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St. Louis Regional history comes alive in this joint production by KDHX and the Missouri Historical Society. Stories of our past are connected with the present in these well researched and entertaining short presentations about the people, places, and events that have shaped who we are and who we are becoming. 

May 19, 2022

One of the things that would set St. Louis on its path toward being world renown in medicine, was the arrival of Antoine Saugrain. A doctor who, among other things, gave the first small pox vaccines west of the Mississippi. Just press play to hear the whole story. ------

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Podcast Transcript: I’m Adam Kloppe, public historian with the Missouri Historical Society, and Here’s History on eighty-eight-one, KDHX. ———

When St. Louis was established in 1764, it was a small trading outpost. Its founders had grand visions for what that trading outpost might become, but one thing that they probably never imagined is that St. Louis would become a home of world-class hospitals and cutting-edge medical and pharmaceutical science, the way it is today. That’s because, for over twenty years after St. Louis was founded, there were no doctors in St. Louis. ———

That all changed in 1799, when the Paris-trained physician and chemist Antoine Saugrain chose to move here. Soon after Saugrain arrived he was performing surgeries, diagnosing illnesses, and prescribing cures for the ailments of St. Louisans and folks from the surrounding region. While Saugrain had many medicines shipped in to St. Louis, he also hand-made many treatments out of the medicinal herbs and plants that he grew in his own garden. In addition to offering medical treatment to the city’s residents, Saugrain also helped trappers and traders heading west to stock up with the medical equipment they would need on their journeys. Most notably, Saugrain helped to outfit the Lewis and Clark expedition with medical provisions—even hand-making and calibrating the thermometers they would use as they traveled to the Pacific and back again. The tools Saugrain provided to Lewis and Clark proved invaluable to the expedition. ———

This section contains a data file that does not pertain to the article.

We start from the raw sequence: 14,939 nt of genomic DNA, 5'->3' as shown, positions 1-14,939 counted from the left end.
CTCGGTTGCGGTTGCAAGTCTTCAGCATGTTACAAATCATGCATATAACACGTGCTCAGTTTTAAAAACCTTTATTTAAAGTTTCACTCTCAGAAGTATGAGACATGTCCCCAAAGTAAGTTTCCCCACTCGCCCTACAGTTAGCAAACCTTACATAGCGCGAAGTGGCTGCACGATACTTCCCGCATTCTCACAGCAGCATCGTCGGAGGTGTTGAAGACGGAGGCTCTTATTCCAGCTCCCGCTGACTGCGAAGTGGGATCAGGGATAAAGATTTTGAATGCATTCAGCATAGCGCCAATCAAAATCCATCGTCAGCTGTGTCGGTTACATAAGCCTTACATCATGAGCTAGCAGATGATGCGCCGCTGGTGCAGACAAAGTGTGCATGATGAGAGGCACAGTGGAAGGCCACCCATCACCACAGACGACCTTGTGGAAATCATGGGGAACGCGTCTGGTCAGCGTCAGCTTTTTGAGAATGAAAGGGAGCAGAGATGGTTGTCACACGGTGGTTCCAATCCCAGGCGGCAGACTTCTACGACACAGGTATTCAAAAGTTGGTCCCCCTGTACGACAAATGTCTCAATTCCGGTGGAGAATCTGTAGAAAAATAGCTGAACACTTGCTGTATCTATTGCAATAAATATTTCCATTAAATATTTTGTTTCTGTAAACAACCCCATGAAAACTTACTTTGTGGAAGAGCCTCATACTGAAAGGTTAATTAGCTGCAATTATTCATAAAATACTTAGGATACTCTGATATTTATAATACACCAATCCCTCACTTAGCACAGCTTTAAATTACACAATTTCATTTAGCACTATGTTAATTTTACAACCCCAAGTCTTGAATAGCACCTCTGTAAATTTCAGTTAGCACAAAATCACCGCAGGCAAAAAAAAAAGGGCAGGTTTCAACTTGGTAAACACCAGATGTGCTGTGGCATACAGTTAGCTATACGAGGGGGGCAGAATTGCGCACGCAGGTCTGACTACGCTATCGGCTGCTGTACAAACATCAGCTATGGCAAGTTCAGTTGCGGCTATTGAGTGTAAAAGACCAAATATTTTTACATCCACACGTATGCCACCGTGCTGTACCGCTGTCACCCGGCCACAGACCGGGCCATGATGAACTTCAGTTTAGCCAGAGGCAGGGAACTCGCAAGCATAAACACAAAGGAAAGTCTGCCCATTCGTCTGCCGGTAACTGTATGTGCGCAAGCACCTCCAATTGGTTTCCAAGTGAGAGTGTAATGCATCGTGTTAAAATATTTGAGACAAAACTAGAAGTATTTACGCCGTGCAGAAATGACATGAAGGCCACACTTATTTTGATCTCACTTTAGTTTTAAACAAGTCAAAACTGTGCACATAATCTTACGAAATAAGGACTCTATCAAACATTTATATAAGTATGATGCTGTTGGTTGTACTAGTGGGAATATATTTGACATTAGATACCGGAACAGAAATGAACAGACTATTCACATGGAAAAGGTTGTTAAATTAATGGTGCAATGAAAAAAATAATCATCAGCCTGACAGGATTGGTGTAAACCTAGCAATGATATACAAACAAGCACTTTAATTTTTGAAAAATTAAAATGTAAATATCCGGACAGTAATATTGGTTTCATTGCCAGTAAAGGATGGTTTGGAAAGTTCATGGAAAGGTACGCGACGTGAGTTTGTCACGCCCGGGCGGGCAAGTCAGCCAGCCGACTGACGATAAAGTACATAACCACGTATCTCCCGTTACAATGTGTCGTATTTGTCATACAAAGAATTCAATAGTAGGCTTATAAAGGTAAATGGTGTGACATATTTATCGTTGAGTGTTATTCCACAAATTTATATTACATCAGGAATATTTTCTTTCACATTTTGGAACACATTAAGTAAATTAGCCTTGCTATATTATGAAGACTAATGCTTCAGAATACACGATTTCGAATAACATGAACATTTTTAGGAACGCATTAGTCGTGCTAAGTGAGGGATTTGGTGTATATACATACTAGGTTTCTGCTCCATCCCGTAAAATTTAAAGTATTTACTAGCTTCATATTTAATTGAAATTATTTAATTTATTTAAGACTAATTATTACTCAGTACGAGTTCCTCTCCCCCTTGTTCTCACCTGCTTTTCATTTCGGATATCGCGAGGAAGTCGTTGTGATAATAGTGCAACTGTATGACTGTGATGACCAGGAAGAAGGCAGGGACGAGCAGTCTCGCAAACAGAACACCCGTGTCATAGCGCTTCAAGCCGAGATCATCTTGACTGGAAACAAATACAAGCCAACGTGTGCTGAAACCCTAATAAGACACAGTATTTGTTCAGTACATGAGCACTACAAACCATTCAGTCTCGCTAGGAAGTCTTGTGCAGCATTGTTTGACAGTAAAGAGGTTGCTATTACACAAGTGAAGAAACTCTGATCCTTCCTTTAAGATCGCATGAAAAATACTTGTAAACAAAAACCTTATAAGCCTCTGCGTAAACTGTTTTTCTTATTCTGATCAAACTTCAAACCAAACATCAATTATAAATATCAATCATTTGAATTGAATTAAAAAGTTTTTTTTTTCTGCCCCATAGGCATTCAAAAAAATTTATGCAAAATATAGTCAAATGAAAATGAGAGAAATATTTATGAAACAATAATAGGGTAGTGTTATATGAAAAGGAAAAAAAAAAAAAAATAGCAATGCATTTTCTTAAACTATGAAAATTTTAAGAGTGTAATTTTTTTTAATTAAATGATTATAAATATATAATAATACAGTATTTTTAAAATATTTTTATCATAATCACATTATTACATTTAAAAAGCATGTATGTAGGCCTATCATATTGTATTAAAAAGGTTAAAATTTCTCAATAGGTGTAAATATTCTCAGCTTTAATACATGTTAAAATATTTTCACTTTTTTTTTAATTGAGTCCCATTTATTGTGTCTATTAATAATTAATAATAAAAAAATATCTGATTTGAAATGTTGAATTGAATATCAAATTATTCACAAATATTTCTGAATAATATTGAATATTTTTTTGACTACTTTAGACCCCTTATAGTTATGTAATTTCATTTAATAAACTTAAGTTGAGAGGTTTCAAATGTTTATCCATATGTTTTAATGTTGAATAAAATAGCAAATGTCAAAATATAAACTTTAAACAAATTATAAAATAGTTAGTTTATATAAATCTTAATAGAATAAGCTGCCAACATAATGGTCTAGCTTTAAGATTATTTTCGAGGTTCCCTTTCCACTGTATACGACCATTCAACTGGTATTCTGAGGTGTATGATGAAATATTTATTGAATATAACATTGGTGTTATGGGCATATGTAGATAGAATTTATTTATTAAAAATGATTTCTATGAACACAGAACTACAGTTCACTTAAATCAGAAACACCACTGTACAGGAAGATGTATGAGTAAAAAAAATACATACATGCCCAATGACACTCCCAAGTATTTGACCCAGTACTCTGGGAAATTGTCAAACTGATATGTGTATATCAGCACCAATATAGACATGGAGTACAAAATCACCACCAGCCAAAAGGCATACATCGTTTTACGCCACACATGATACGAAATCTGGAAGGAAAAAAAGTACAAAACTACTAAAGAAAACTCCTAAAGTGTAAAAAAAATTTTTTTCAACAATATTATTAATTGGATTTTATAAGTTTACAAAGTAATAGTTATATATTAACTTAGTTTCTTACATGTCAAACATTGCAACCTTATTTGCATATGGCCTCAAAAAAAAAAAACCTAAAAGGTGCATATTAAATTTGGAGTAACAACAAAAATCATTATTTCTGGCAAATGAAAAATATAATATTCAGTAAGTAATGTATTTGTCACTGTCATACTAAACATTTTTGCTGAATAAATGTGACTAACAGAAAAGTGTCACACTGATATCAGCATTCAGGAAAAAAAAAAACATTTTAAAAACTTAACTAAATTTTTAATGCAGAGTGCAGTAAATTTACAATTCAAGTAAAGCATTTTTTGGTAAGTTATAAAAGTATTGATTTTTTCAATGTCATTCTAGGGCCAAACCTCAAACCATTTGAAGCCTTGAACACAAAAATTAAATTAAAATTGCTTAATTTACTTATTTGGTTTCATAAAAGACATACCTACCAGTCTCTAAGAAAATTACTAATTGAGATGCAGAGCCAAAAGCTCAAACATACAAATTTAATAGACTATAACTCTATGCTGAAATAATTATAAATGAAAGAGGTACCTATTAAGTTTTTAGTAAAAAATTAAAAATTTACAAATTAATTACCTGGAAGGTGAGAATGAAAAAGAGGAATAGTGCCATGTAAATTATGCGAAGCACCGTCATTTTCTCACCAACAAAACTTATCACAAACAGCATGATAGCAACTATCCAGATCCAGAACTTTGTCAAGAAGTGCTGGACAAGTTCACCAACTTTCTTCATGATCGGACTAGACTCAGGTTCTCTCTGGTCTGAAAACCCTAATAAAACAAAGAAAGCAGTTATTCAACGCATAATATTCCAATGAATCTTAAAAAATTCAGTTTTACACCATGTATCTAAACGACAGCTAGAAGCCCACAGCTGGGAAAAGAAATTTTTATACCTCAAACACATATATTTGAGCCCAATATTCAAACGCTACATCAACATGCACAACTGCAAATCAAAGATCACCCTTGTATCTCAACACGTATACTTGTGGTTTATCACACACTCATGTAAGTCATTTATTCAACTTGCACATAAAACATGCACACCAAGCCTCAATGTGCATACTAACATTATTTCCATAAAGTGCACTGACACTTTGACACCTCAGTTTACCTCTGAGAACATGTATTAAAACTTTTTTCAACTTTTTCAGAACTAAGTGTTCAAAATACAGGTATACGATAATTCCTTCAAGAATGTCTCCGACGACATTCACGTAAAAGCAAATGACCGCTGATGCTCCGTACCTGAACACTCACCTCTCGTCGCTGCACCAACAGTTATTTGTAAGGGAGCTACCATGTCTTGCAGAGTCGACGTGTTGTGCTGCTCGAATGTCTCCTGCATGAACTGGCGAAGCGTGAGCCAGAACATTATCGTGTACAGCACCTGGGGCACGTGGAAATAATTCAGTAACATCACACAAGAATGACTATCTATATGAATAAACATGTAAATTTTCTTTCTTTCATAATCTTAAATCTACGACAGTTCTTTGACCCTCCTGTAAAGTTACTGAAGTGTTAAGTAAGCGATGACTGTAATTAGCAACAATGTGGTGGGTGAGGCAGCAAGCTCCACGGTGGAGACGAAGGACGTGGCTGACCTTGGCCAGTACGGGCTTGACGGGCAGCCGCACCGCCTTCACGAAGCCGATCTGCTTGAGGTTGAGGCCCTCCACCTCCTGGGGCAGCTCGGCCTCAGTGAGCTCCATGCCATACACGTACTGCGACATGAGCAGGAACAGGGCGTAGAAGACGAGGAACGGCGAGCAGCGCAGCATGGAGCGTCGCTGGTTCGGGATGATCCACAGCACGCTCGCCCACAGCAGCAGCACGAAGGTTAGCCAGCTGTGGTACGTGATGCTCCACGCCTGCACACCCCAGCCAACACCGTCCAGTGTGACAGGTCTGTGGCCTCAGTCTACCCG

Dr. Saugrain was also well known in St. Louis for his charitable spirit. One of the best-educated early St. Louisans, Dr. Saugrain had a huge private library of over 450 books. He often opened that private library to the public, so that citizens of St. Louis could read the latest cultural and scientific texts from around the globe. But he began performing his most charitable act in 1809. That year, Saugrain began administering the smallpox vaccine in St. Louis, the first time the vaccine had been available west of the Mississippi River. In an act of charity, Dr. Saugrain advertised that he would administer the vaccine to anyone, regardless of their ability to pay. His selflessness saved many lives as people traveled from all over the territory to receive the vaccine. Saugrain died in 1820, but the city he called home continued to lead the way in the medical field long after his passing. ———

Here’s History is a joint production of KDHX and the Missouri Historical Society. I’m Adam Kloppe, and this is eighty-eight-one, KDHX, St. Louis. ———